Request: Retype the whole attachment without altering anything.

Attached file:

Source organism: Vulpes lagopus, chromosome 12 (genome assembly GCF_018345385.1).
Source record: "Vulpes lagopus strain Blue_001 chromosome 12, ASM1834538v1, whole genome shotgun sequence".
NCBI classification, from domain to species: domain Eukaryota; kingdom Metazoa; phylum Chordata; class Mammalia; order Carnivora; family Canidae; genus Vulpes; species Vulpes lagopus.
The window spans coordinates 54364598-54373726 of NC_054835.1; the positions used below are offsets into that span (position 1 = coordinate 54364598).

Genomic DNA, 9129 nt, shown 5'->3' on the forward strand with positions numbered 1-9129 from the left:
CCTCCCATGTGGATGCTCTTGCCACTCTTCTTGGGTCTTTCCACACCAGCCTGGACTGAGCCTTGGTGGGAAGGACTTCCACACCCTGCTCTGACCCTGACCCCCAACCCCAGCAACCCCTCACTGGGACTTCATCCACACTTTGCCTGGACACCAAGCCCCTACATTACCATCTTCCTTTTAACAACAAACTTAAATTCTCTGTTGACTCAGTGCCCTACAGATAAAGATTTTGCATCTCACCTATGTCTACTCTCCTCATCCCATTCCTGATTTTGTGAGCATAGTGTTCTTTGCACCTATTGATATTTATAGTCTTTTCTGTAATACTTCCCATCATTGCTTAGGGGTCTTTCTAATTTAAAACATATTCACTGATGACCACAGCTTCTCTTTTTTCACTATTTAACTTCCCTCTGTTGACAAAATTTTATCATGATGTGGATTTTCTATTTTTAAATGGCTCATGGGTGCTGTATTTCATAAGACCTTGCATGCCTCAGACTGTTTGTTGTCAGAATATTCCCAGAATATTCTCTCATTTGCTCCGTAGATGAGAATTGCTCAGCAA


Source organism: Vulpes lagopus, chromosome 12 (genome assembly GCF_018345385.1).
Source record: "Vulpes lagopus strain Blue_001 chromosome 12, ASM1834538v1, whole genome shotgun sequence".
NCBI classification, from domain to species: domain Eukaryota; kingdom Metazoa; phylum Chordata; class Mammalia; order Carnivora; family Canidae; genus Vulpes; species Vulpes lagopus.
The window spans coordinates 54364598-54373726 of NC_054835.1; the positions used below are offsets into that span (position 1 = coordinate 54364598).

Genomic DNA, 9129 nt, shown 5'->3' on the forward strand with positions numbered 1-9129 from the left:
CCTCCCATGTGGATGCTCTTGCCACTCTTCTTGGGTCTTTCCACACCAGCCTGGACTGAGCCTTGGTGGGAAGGACTTCCACACCCTGCTCTGACCCTGACCCCCAACCCCAGCAACCCCTCACTGGGACTTCATCCACACTTTGCCTGGACACCAAGCCCCTACATTACCATCTTCCTTTTAACAACAAACTTAAATTCTCTGTTGACTCAGTGCCCTACAGATAAAGATTTTGCATCTCACCTATGTCTACTCTCCTCATCCCATTCCTGATTTTGTGAGCATAGTGTTCTTTGCACCTATTGATATTTATAGTCTTTTCTGTAATACTTCCCATCATTGCTTAGGGGTCTTTCTAATTTAAAACATATTCACTGATGACCACAGCTTCTCTTTTTTCACTATTTAACTTCCCTCTGTTGACAAAATTTTATCATGATGTGGATTTTCTATTTTTAAATGGCTCATGGGTGCTGTATTTCATAAGACCTTGCATGCCTCAGACTGTTTGTTGTCAGAATATTCCCAGAATATTCTCTCATTTGCTCCGTAGATGAGAATTGCTCAGCAA